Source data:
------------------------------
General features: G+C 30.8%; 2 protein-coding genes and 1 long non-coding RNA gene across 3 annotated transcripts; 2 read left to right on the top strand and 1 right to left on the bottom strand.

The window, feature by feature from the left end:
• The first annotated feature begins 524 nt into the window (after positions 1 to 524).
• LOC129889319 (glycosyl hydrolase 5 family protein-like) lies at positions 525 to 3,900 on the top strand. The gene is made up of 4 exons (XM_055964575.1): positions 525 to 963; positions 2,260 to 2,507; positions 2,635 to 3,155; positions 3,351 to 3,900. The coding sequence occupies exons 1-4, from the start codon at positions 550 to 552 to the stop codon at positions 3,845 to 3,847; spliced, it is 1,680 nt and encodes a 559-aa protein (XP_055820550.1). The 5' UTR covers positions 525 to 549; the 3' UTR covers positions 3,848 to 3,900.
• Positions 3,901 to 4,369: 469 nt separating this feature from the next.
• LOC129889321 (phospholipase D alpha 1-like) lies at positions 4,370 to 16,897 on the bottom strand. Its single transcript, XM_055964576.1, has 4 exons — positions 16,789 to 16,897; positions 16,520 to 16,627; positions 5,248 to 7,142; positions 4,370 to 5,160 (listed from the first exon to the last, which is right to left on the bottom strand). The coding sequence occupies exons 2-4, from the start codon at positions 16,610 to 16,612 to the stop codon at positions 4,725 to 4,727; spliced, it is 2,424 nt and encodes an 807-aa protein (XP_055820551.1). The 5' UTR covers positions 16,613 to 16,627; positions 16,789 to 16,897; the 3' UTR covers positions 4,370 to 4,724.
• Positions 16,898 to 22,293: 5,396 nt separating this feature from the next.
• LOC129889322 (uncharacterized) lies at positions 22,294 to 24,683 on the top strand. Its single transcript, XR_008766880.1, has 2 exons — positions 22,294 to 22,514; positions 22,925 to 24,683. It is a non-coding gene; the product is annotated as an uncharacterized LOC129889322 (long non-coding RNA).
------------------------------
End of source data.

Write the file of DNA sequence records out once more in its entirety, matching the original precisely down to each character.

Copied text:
General features: G+C 30.8%; 2 protein-coding genes and 1 long non-coding RNA gene across 3 annotated transcripts; 2 read left to right on the top strand and 1 right to left on the bottom strand.

The window, feature by feature from the left end:
• The first annotated feature begins 524 nt into the window (after positions 1 to 524).
• LOC129889319 (glycosyl hydrolase 5 family protein-like) lies at positions 525 to 3,900 on the top strand. The gene is made up of 4 exons (XM_055964575.1): positions 525 to 963; positions 2,260 to 2,507; positions 2,635 to 3,155; positions 3,351 to 3,900. The coding sequence occupies exons 1-4, from the start codon at positions 550 to 552 to the stop codon at positions 3,845 to 3,847; spliced, it is 1,680 nt and encodes a 559-aa protein (XP_055820550.1). The 5' UTR covers positions 525 to 549; the 3' UTR covers positions 3,848 to 3,900.
• Positions 3,901 to 4,369: 469 nt separating this feature from the next.
• LOC129889321 (phospholipase D alpha 1-like) lies at positions 4,370 to 16,897 on the bottom strand. Its single transcript, XM_055964576.1, has 4 exons — positions 16,789 to 16,897; positions 16,520 to 16,627; positions 5,248 to 7,142; positions 4,370 to 5,160 (listed from the first exon to the last, which is right to left on the bottom strand). The coding sequence occupies exons 2-4, from the start codon at positions 16,610 to 16,612 to the stop codon at positions 4,725 to 4,727; spliced, it is 2,424 nt and encodes an 807-aa protein (XP_055820551.1). The 5' UTR covers positions 16,613 to 16,627; positions 16,789 to 16,897; the 3' UTR covers positions 4,370 to 4,724.
• Positions 16,898 to 22,293: 5,396 nt separating this feature from the next.
• LOC129889322 (uncharacterized) lies at positions 22,294 to 24,683 on the top strand. Its single transcript, XR_008766880.1, has 2 exons — positions 22,294 to 22,514; positions 22,925 to 24,683. It is a non-coding gene; the product is annotated as an uncharacterized LOC129889322 (long non-coding RNA).